Motorsport Games' Unreleased IndyCar Game Is Blocking iRacing's Indy 500 [Corrected]

The official IndyCar title is due to release in 2023, but because the license terms kick in in January, iRacing's IndyCar events must come to an end.

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Image from iRacing of IndyCar at Indianapolis Motor Speedway
Image: Motorsport Simulations

Exclusive licenses suck, but they pretty much run the world. Last year, Motorsport Games announced it was acquiring the IndyCar license from 2023 onward; it also announced it would release its first IndyCar title in 2023. Since the news broke in July 2021, we have seen all but a handful of very bare screenshots of a Dallara chassis from within the game. Nevertheless, iRacing, which has operated a virtual IndyCar series of its own for many years, will reportedly have to shut that down starting in January. Streamers won’t even be able to broadcast sessions featuring any of the Dallara machines from the game.

Streamer Pablo Araujo publicized this development on Wednesday, tweeting a communication from iRacing Associate Producer Greg West to players and streamers.


“While we are still working on finalizing a new license with IndyCar, it is clear there will be some notable changes to the way we are able to present IndyCar racing on iRacing,” West’s note reads. “Most significantly, we will no longer be able to run an official IndyCar-branded series and there will not be an iRacing Indy 500. You will also see the removal of the IndyCar logo from our sites.”

Another iRacing communication Araujo shared mentions that “per our announcement this morning, broadcasters are no longer permitted to broadcast races utilizing the following three cars effective January 1st, 2023.” Those cars are the Dallara IR18, DW12 and IR-05 — the last three major revisions of the IndyCar chassis dating back to the mid-aughts.


Jalopnik reached out to iRacing personnel for comment, who only confirmed the news and reiterated the previous statements. Similarly, Motorsport Games referred Jalopnik to its earlier legal disclosure of the IndyCar deal when asked for details about the terms.

I don’t have to explain how awful this is for sim racing, but we shouldn’t be surprised. This sort of thing already happened between a real-world racing body and Motorsport Games before, as Araujo alludes. It was last year’s 24 Hours of Le Mans virtual event, run in rFactor 2, a title Motorsport Games acquired in 2021. It prevented iRacing from running its own Le Mans race in the usual way, instead relegating the event to a six-round series of 24-hour endurance races. iRacing was forbidden from promoting its unofficial Le Mans as it would have in years past, lest it provoke the ire of Motorsport Games’ legal department.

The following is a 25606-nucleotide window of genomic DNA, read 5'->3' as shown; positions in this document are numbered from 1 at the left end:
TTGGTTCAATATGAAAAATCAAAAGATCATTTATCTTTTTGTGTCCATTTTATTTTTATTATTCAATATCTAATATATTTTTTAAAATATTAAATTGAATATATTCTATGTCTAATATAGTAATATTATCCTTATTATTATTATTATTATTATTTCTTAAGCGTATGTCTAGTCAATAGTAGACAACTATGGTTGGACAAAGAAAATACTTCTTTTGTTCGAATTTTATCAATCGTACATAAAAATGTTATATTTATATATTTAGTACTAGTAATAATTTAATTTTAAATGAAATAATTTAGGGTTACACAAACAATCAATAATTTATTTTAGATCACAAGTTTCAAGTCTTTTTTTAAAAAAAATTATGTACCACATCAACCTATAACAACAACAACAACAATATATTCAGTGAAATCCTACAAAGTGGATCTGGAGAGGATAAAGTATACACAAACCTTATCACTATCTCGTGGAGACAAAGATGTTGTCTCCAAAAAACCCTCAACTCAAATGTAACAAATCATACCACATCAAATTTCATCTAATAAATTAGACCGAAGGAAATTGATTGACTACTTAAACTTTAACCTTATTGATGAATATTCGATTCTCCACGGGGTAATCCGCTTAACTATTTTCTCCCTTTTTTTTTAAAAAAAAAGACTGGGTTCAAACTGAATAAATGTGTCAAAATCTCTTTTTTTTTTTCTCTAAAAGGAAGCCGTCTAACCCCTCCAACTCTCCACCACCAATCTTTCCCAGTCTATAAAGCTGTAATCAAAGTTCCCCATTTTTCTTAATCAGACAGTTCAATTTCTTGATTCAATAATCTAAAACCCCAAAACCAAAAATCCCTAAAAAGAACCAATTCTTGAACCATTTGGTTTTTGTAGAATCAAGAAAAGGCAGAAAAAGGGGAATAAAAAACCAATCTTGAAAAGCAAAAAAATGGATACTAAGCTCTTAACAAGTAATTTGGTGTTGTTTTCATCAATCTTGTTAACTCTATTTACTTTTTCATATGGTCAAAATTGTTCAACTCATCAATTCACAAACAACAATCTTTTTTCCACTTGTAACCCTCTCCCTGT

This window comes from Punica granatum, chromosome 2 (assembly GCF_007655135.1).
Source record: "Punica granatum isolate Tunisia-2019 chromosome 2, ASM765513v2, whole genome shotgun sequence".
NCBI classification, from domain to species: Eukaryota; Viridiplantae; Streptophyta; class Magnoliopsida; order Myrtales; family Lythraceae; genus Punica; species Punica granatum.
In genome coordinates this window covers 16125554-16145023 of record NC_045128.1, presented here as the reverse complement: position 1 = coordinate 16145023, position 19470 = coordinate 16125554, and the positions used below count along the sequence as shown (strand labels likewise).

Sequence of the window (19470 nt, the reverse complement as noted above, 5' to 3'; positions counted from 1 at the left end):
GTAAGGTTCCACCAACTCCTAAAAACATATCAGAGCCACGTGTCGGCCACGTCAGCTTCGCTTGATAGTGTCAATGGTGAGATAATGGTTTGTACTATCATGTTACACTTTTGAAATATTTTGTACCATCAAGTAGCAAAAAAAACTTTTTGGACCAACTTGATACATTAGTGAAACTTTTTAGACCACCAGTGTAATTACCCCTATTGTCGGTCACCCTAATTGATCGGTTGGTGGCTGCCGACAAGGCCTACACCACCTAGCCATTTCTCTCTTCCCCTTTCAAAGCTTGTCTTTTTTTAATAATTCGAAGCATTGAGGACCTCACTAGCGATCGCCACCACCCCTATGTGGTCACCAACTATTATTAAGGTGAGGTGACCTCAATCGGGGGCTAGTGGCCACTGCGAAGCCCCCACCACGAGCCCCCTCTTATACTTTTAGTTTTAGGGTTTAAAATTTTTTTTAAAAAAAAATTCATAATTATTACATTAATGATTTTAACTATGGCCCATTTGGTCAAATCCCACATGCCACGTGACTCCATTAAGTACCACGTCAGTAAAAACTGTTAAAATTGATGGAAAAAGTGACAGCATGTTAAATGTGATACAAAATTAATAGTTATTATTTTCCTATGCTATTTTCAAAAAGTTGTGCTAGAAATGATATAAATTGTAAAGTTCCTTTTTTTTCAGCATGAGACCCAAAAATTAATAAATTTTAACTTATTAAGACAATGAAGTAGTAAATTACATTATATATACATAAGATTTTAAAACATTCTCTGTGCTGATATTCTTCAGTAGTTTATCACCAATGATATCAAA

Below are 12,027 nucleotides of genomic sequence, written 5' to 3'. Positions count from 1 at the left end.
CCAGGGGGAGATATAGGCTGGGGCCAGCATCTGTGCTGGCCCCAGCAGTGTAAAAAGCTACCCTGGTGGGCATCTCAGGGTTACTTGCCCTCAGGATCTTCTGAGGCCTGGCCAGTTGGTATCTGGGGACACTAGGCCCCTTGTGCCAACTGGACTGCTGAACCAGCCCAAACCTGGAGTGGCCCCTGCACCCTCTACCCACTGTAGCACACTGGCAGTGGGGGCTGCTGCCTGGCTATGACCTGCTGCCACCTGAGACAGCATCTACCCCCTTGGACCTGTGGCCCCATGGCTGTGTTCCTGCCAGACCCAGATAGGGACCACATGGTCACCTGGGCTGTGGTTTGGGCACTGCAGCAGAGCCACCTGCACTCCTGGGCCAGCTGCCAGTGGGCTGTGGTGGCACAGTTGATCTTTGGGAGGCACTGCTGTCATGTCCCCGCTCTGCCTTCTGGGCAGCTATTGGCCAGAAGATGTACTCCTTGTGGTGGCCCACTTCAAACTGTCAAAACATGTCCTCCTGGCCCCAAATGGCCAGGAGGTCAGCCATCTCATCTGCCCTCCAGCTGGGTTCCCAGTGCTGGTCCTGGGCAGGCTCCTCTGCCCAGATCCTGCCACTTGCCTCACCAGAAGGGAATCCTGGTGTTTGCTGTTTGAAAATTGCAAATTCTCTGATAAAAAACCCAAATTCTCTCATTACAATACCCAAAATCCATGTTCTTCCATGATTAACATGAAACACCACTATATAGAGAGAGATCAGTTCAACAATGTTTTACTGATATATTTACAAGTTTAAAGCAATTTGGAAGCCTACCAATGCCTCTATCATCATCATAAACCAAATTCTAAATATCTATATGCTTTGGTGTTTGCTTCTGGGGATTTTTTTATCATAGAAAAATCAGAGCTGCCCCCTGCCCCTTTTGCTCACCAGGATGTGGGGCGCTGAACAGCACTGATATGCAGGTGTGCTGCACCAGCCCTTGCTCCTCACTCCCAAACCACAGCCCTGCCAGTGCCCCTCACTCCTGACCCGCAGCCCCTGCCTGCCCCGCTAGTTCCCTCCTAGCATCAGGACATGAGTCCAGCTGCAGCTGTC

At least iRacing could still offer its community something in that instance, though, while Motorsport Games held the official event in rFactor 2. In this case, we are staring at what basically amounts to intellectual property squatting — Motorsport Games’ IndyCar game isn’t due until a to-be-determined date next year (if it ever comes out at all) and iRacing can’t run it’s own race in the interim, or even allow the relevant cars to be streamed. It’s egregious, and journalist RJ O’Connell explains it well:


Of course, IndyCar deserves a share of the blame here too, as does NASCAR. Facilitating these airtight exclusivity deals with an unproven publisher attracted plenty of skepticism in the sim racing space at the time each was announced, and pretty much the worst case scenario has bore out since. NASCAR 21: Ignition was downright unplayable at launch, forcing the team to take a year off to get the franchise on track in 2024.

It’s the comprehensiveness of these licensing terms that have made them so worrying. Licenses around sports are nothing new in video games — the most infamous is Electronic Arts’ ongoing exclusivity agreement with the National Football League, which kicked in in 2005 and knocked 2K Games out of the market. 2K snapped up the third-party console rights to Major League Baseball a few years later, but has long since bowed out of making baseball simulations.


But those were just games. Motorsport Games is wrangling licenses for that purpose (its 24 Hours of Le Mans and British Touring Car Championship products are still missing in action, by the way) and restricting how and where relevant content can be shown. The racing genre is especially at risk for this, because historically a game might license a car and track associated with a prominent racing series — allowing players to run an unofficial version of that event — but without requiring the event’s license. Those days may be over.

The Indy 500 is one thing, but forbidding iRacing players from streaming gameplay involving IndyCars in any context is the draconian extreme of the litigious environment brands and publishers have created together. Deals that will hurt all parties in the long run — maybe even Motorsport Games — and IndyCar and NASCAR are fools for agreeing to them.


Correction 5:10 p.m. ET, December 22, 2022: A previous version of this story incorrectly stated that Motorsport Games’ IndyCar title was delayed until 2024. The title is still scheduled for release in 2023, and has not officially been delayed. We sincerely regret the error.